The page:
Estimation of localized dynamic loads by means of sparse optimization
Faculty of Applied Engineering Sciences
Engineering sciences. Technology
6th International Operational Modal Analysis Conference (IOMAC 2015), 12-14 May 2015, Gijon, Spain
University of Antwerp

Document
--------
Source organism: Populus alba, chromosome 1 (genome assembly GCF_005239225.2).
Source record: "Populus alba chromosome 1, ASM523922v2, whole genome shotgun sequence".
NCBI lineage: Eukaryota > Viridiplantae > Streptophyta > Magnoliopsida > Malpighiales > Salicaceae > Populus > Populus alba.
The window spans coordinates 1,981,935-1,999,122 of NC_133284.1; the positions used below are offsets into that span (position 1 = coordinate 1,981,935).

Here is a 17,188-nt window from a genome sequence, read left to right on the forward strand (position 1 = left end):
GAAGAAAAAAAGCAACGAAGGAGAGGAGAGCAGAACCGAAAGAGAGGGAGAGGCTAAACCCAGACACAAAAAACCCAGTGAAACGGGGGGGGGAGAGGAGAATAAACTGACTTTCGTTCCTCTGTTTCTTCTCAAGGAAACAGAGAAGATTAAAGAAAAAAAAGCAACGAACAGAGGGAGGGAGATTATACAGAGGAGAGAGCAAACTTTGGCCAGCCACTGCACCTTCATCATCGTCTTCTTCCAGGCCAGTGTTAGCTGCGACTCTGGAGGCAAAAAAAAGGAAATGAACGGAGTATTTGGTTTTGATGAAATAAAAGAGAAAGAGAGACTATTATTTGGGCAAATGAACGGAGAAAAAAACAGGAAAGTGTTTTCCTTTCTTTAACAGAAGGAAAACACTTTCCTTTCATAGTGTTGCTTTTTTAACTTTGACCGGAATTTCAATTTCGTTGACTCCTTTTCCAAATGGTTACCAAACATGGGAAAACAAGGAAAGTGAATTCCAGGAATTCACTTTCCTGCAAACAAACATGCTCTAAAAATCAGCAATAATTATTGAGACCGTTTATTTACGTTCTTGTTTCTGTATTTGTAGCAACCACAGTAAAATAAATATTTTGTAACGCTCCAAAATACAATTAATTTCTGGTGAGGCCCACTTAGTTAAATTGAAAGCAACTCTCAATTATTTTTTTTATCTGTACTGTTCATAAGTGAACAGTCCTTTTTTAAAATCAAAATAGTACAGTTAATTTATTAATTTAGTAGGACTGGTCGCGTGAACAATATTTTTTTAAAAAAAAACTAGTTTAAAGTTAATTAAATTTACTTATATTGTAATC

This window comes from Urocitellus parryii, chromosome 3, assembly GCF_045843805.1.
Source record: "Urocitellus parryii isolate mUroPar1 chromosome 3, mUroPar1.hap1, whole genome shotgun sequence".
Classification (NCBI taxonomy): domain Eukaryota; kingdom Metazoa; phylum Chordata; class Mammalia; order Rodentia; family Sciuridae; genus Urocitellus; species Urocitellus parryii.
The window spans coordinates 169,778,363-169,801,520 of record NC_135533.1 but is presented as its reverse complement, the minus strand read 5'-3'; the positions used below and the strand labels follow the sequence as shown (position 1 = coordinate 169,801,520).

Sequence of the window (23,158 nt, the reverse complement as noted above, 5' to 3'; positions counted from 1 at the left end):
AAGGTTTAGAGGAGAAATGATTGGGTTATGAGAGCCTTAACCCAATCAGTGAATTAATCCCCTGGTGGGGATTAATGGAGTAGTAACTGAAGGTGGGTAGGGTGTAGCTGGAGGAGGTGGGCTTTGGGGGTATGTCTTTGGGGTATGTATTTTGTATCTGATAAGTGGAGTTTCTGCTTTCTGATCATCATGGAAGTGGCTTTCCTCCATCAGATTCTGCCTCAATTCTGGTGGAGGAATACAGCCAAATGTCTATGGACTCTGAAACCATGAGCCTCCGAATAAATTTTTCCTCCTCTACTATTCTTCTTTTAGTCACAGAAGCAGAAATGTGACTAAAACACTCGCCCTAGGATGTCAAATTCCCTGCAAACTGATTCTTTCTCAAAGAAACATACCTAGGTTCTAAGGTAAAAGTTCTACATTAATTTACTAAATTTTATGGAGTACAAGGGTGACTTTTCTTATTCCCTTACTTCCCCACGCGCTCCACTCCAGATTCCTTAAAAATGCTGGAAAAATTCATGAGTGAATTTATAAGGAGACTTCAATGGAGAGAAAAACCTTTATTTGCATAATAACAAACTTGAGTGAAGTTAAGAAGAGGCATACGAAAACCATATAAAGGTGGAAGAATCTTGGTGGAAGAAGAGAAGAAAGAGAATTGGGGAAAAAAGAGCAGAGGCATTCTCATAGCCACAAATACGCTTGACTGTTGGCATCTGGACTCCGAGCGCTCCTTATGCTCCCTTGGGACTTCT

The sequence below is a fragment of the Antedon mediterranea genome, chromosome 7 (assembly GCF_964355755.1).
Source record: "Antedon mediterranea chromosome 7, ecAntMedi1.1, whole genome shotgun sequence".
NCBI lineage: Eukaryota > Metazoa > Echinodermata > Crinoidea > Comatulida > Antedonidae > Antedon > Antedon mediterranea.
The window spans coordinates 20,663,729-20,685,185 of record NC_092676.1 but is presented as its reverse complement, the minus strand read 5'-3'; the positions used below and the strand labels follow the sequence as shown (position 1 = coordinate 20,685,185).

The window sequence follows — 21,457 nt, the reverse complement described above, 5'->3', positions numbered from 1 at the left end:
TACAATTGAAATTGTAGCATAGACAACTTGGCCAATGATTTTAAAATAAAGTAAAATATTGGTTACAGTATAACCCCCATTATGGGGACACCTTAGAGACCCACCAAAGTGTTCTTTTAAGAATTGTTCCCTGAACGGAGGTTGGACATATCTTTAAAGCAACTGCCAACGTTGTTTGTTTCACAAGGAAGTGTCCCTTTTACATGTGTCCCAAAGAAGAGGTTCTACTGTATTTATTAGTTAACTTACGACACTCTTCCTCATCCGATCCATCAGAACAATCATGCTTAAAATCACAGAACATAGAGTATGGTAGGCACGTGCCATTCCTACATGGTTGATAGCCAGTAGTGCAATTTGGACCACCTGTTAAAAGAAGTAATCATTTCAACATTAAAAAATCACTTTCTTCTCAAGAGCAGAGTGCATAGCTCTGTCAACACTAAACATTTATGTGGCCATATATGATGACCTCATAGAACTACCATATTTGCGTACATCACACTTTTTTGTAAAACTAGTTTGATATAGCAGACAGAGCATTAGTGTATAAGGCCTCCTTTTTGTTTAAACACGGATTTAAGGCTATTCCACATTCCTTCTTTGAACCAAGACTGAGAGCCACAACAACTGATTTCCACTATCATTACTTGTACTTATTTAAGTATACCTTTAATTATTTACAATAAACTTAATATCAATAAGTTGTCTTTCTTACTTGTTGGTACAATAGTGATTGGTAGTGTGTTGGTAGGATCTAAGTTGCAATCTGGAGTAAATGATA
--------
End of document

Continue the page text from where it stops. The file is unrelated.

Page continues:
The identification of system parameters using forward approaches is not always practical due to the rising complexity of modern structures, leaving no chance for direct parameter measurements. In contrast to forward methods, inverse techniques have been gaining popularity, since the advent of high performing computers. This approach consists of the computation of input parameters of a system, with known output data and the system model. When the number of equations (sensors) becomes lower than the amount of unknowns (input parameters), or when the condition number of the system is high, the problem does not have a unique solution. The system becomes under-determined and highly sensitive to input perturbations. The discrete force identification problem in mechanics consists of estimating the applied force locations and their corresponding time history based on measured structural responses. In this article, the applicability of a recently proposed force identification technique (G-FISTA) will be tested using a real-life measurement on a footbridge. This iterative algorithm promotes structured sparsity in the force vector. This algorithm creates a new mathematical setting for the inverse problem, and then solves it using a mixed cost function of group-penalized least squares. This study shows that the location and time history of discrete forces applied on a footbridge can be correctly estimated using the proposed technique.